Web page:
The lethal encounters with Soviet forces weren’t the first time Israel had clashed directly with global powers. Israeli pilots shot down 5 RAF planes in the War of Independence, struck the HMS Crane during the 1956 Suez Crisis, and killed 34 crewmen on the USS Liberty during the Six-Day War.
But all of those incidents were cases of mistaken identification. This was the first time that Israel intentionally attacked the armed forces of a global power.
There’s no question that Israel got away with it.
Israeli decision-makers understood then that even though the Soviet Union was far more powerful, Israel actually enjoyed an advantage in the Middle East. For Israel, the deployment of Egyptian anti-aircraft batteries struck at the heart of its most vital national security interests. For the Russians, on the other hand, the Middle East was one theater among many. Moreover, Israel’s entire force was located in the region, whereas the Soviet units in Egypt were comparatively weak.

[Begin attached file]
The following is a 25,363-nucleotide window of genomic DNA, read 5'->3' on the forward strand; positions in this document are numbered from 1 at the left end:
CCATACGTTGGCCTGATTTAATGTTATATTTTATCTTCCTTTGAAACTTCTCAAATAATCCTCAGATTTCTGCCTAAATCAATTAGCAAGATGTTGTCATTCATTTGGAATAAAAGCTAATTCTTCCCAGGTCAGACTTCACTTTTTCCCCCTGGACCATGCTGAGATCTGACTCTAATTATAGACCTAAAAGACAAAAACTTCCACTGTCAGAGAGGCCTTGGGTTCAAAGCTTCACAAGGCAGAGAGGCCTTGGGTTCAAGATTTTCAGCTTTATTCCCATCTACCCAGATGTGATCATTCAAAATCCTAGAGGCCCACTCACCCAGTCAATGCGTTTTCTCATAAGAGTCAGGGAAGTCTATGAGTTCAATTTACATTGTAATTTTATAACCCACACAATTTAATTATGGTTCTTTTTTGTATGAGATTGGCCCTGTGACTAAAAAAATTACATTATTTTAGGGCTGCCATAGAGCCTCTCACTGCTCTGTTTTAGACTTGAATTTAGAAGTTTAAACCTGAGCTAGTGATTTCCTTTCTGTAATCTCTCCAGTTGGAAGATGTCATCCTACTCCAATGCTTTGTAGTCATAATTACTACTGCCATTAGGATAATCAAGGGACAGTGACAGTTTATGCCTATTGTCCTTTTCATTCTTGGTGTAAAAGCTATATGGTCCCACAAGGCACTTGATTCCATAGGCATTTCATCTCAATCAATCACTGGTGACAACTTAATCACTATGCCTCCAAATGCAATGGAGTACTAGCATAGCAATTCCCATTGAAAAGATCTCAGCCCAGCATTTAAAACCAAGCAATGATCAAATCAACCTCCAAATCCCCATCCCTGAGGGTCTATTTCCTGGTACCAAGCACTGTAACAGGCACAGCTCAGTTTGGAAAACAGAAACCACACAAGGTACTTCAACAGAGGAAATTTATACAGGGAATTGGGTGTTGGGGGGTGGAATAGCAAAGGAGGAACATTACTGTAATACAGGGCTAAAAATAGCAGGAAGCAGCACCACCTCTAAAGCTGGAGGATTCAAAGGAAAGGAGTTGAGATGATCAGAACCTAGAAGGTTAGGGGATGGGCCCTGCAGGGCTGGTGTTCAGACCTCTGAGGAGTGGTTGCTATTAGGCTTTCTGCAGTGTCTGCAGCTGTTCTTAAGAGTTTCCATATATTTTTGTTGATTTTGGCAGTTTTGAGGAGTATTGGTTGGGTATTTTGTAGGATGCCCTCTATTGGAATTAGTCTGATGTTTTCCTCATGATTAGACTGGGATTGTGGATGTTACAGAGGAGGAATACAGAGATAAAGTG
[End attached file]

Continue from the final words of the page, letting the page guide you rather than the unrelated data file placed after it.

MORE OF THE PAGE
Risk of direct clashes
Israeli leaders appear to see the situation differently today. The fear that Russia could drastically limit Israeli operations in Syria is the major driver of Israeli policy toward the war in Ukraine.
Russia could provide the Syrians with more advanced air defense systems, as it did in 2018 after blaming Israel for indirectly causing the downing of a Russian military cargo plane.
Even more alarming to Israeli leaders, Russia could engage Israeli pilots directly, forcing the IAF to turn back or risk direct clashes with Russian pilots or anti-aircraft missiles.
That prospect has been enough to force Israel’s hand on the major international issue in the world today, leaving Jerusalem in an awkward — even dangerous — position diplomatically.
As history shows, a more assertive, self-confident policy in the face of Russia’s presence in an enemy state is not out of the question, and could restore Israeli freedom of action in more ways than one.